In all, if you like an emotional ride, and you have patience enough to watch a stretched story, ‘Anohana: The Flower We Saw That Day’ may be something for you. The series certainly has its merits, but an undisputed classic it is not.

Watch the trailer for ‘Anohana: The Flower We Saw That Day’ and tell me what you think:

‘Anohana: The Flower We Saw That Day’ is available on DVD

Director: Pete Docter
Release Date: May 18, 2015
Rating: ★★★★★
Review:

In the first decade of the new millennium the Pixar Studio had been the king of animation, virtually topping each film with a better and more original one. But the 2010s were a completely different matter: of the eleven feature films released by the studio in the 2010s only four were no sequels.

But even worse, suddenly the average quality of the films dropped from excellent to a mere okay, with ‘Cars 2’, ‘Brave’, ‘Monsters University’ and ‘The Good Dinosaur’ being particularly disappointing. The only three bright lights in this unsatisfying decade were ‘Toy Story 3’ (2010, arguably the best animated sequel ever made), ‘Inside Out’ (2015) and ‘Coco’ (2017).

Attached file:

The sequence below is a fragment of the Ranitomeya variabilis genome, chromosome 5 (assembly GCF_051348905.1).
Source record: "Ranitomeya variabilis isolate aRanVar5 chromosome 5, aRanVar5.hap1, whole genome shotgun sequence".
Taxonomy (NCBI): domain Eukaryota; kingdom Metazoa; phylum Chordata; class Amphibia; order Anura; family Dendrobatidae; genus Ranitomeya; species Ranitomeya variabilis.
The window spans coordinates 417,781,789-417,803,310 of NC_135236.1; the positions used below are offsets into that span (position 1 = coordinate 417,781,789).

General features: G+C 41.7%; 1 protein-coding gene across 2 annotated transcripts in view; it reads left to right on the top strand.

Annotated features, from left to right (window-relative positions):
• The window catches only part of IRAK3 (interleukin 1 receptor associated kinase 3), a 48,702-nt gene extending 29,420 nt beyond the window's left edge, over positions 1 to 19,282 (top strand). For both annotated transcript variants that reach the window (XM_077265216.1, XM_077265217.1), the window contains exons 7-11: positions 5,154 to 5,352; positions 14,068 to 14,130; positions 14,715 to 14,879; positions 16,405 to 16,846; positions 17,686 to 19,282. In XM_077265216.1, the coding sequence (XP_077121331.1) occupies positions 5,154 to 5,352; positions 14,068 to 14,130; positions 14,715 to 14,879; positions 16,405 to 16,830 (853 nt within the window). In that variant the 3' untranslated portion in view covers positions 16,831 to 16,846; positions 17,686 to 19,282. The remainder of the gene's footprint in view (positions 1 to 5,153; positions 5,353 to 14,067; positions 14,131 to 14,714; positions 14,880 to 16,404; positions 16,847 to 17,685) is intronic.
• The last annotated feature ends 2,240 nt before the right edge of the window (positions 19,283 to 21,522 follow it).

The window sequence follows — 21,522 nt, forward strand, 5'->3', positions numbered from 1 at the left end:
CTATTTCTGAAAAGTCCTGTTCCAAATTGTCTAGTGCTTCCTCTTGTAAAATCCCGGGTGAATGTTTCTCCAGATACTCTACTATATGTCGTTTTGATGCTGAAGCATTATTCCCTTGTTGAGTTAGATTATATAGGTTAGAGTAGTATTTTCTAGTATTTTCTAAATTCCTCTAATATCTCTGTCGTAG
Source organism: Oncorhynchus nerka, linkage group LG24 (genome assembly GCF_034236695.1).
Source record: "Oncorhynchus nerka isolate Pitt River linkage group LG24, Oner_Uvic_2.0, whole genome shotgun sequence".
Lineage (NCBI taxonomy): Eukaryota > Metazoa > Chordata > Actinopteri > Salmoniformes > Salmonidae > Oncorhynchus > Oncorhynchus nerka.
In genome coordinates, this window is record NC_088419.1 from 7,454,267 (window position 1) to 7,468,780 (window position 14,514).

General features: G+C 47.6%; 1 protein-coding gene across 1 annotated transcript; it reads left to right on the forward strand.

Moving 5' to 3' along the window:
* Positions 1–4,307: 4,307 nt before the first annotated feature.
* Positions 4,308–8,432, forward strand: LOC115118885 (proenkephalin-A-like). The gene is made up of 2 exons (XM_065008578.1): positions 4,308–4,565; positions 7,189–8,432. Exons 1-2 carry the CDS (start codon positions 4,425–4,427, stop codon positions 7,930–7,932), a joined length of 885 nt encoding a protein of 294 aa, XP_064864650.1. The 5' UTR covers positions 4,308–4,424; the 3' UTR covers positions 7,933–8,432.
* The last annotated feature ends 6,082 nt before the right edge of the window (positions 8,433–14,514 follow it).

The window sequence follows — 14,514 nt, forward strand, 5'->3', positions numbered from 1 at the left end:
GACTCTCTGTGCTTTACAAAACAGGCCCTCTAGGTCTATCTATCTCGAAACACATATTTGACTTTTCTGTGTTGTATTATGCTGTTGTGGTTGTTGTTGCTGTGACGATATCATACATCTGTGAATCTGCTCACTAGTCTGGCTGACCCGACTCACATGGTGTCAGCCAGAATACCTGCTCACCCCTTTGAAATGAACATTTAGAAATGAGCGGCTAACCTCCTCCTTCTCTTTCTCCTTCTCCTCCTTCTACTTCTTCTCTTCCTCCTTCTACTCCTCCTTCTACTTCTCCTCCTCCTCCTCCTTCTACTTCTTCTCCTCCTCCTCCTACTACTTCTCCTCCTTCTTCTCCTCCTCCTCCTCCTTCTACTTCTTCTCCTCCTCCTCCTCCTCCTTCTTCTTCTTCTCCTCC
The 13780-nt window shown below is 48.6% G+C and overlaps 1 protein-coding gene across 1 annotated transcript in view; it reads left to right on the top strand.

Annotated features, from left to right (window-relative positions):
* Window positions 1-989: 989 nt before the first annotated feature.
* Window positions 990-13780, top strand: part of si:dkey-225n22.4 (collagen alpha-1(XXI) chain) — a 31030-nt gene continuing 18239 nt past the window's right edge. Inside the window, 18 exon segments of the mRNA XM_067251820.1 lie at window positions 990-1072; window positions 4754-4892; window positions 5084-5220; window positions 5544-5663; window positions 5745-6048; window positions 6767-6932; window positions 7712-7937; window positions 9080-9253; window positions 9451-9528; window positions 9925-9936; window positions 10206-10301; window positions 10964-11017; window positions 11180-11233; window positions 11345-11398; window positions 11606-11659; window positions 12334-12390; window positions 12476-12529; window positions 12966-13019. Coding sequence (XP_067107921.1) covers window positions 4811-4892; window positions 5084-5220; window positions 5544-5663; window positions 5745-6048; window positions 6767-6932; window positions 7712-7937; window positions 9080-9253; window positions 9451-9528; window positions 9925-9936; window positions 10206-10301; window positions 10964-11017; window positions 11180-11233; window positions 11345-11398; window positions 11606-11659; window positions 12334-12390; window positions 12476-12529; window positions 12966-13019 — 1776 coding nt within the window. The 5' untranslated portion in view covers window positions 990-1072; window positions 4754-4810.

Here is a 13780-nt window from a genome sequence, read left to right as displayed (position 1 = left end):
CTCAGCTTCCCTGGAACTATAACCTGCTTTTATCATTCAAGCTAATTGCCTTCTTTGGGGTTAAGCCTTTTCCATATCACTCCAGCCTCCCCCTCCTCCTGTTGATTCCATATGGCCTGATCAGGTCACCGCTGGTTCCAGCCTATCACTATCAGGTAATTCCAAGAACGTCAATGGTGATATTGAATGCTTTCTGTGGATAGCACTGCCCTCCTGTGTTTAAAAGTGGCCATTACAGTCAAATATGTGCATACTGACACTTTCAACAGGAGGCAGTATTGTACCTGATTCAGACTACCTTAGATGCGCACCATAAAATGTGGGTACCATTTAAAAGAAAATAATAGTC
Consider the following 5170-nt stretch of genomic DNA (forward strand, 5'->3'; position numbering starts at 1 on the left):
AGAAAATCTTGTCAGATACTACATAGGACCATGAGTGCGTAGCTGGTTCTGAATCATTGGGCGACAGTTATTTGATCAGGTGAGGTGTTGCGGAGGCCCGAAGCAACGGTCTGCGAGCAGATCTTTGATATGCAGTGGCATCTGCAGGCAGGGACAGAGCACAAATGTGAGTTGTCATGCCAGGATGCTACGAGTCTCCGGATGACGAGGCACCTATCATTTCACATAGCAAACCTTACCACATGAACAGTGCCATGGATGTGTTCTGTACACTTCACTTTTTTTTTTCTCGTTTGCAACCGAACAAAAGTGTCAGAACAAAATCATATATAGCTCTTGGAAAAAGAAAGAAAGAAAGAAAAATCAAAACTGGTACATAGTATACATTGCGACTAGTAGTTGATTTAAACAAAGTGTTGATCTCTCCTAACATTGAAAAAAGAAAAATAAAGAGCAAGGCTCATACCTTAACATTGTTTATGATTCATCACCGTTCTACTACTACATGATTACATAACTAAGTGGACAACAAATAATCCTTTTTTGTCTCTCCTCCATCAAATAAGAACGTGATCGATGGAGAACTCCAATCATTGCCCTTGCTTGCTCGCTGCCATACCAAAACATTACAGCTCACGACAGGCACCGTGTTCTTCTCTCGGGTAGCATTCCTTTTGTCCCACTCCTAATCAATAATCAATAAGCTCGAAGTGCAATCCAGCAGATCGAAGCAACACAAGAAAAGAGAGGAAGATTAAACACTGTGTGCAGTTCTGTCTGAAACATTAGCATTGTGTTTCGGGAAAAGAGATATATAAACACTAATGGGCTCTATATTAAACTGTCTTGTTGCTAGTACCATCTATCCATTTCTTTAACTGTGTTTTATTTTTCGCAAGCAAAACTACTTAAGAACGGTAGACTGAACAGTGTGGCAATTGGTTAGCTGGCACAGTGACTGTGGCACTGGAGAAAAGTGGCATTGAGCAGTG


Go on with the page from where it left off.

Of these three films, ‘Inside Out’ is by far the most original. In fact, it’s one of the most original mainstream feature animation films ever. The whole premise of making someone’s emotions the stars of the film is as daring as possible. True, the idea of showing emotions itself as little persons was far from new, after all, Disney’s own ‘Reason and Emotion’ (1943) was an obvious forerunner, as were more or less the Christian angels and devils aiding Pluto and Donald in ‘Mickey’s Pal Pluto’ (1933) and ‘Donald’s Better Self’ (1938), respectively. But as you may notice, there never were more than two, contrasting each other.